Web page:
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Firewall and Lighttpd

Tags: [ bsd ] [ Hacking ] [ raspberry ]

More exploration notes for my freebsd on raspberry project.

Firewall configuration:

The configuration I need is quite simple. My raspberry has two network interfaces. One is "native" (the regular rj45) and the other consists in a USB-to-Ethernet adapter.

INET = "ue0"  # native interface, attached to the open internet
LAN = "ue1"   # adapter, attached to the home router

Even though I wouldn't mind exposing ssh, I don't have any good reason to do it. For the moment I'm home all day, so there's no need to reach it from outside. In future I'm thinking of exposing SSH as .onion hidden service in TOR.

I would like however to expose http/https:

INET_ports = "{ http https }"
LAN_ports = "{ ssh }"

And given those macros, the pf(4) configuration is simple:

block return all
pass out keep state
pass in on $LAN proto tcp to ( $LAN ) port $LAN_ports keep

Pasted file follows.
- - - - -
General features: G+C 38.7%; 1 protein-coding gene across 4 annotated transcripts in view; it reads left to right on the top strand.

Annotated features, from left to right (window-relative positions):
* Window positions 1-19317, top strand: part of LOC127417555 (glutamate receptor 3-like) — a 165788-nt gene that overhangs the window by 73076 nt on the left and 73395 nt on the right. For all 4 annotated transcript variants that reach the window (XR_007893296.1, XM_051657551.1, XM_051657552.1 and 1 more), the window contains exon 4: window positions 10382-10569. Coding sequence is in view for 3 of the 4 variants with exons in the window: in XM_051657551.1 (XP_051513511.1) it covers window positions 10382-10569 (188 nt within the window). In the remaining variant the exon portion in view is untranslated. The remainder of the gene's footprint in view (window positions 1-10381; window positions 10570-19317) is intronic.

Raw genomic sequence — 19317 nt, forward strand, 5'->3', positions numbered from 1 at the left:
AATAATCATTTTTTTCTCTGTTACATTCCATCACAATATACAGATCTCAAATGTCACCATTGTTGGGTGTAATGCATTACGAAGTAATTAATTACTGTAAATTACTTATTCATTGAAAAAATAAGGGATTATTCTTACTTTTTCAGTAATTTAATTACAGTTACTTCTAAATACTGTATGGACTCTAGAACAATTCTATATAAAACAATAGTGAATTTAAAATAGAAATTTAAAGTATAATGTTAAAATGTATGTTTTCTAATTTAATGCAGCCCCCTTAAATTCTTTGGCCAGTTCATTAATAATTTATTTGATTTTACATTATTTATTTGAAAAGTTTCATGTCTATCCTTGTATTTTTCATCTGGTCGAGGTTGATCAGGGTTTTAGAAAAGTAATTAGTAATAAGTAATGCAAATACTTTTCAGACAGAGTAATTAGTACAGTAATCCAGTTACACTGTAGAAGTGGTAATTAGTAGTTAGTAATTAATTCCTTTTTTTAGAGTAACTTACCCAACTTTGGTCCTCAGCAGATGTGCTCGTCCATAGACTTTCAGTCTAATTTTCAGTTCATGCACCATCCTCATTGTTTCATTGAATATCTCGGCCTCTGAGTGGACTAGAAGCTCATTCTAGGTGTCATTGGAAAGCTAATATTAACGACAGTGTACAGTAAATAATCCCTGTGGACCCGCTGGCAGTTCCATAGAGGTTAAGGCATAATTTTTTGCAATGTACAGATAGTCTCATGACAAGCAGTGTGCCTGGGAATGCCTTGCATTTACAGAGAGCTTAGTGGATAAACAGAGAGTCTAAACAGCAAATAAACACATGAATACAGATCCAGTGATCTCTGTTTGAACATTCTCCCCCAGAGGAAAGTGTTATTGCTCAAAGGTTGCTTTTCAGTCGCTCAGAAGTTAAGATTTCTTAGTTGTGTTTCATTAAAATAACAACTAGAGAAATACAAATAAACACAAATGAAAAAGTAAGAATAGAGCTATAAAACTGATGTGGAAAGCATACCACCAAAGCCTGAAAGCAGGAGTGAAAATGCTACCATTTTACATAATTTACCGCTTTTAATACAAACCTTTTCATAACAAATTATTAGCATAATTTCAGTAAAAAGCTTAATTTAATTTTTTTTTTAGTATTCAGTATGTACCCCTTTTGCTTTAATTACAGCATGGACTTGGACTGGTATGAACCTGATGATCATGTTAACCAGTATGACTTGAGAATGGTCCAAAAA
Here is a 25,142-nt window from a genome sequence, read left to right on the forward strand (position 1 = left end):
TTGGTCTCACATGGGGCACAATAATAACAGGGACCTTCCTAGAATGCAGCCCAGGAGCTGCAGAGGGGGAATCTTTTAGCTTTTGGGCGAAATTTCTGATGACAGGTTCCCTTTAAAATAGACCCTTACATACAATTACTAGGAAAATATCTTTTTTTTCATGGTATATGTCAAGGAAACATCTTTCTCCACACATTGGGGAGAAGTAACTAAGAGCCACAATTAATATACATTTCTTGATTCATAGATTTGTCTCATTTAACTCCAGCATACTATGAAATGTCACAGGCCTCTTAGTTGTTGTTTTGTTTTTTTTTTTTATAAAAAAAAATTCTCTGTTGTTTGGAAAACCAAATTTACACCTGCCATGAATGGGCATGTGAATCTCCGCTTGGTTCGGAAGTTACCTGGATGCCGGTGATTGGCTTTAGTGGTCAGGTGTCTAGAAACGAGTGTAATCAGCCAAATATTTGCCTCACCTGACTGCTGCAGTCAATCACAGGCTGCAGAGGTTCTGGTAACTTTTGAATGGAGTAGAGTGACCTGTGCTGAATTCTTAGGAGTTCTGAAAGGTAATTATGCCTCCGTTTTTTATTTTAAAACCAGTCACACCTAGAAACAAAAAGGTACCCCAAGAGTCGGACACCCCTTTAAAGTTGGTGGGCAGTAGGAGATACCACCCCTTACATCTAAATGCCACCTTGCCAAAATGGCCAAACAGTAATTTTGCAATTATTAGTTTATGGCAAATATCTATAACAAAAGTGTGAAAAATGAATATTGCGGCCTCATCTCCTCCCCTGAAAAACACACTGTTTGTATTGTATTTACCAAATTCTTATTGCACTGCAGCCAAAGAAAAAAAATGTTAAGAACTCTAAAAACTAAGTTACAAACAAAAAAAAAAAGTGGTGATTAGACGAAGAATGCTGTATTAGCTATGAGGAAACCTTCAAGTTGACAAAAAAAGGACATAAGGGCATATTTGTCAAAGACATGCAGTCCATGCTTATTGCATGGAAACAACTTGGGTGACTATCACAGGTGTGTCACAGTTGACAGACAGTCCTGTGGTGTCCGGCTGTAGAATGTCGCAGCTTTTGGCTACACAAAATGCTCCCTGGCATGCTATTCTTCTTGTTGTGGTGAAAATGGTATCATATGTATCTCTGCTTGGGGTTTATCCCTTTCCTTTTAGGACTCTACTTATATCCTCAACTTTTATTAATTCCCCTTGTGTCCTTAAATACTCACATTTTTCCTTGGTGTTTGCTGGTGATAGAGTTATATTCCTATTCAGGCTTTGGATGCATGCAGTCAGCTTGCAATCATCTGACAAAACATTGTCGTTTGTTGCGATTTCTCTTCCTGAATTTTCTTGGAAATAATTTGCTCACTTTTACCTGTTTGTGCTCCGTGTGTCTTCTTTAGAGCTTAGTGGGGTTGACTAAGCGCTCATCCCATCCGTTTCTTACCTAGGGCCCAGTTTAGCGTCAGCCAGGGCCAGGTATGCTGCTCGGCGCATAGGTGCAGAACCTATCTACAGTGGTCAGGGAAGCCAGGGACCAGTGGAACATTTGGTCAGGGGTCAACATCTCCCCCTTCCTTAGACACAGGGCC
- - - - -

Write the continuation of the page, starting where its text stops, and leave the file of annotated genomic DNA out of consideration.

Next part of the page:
pass in on $INET proto tcp to ( $INET ) port $INET_ports
keep state


As mentioned, my /etc/fstab looks like this:

/dev/ufs/rootfs   /       ufs     ro      1       1
/dev/msdosfs/MSDOSBOOT /boot/msdos msdosfs rw,noatime 0 0
tmpfs /tmp tmpfs rw,mode=1777,size=50m 0 0
/etc/pkg /var/db/pkg nullfs rw,late 0 0

Since / is mounted read-only, the system will automatically mount /var as tmpfs, and populate it by means of mtree(1) (this happens by means of /etc/rc.d/var).

The lighttpd web server (installed from pkg) relies on /var/log/lighttpd to exist. This is a bit of a problem, as the whole /var gets discarded upon reboot, so the service will fail miserably.

It is not trivially possible to change lighttpd's default logging directory (e.g. from /var/log/lighttpd to /var/log), because of permissions. /var/log/lighttpd belongs in fact to the www:www user/group. This is a well known problem in the world of software packaging.

A reliable solution consists in modifying /etc/mtree/BSD.var.dist and adding an entry for /var/log/lighttpd. Something along these lines:

    lighttpd uname=www gname=www mode=0775

See mtree(1) for details.

It is very important to do it correctly (especially the .. part), or you might end up connecting a serial cable to fix a broken bootstrap.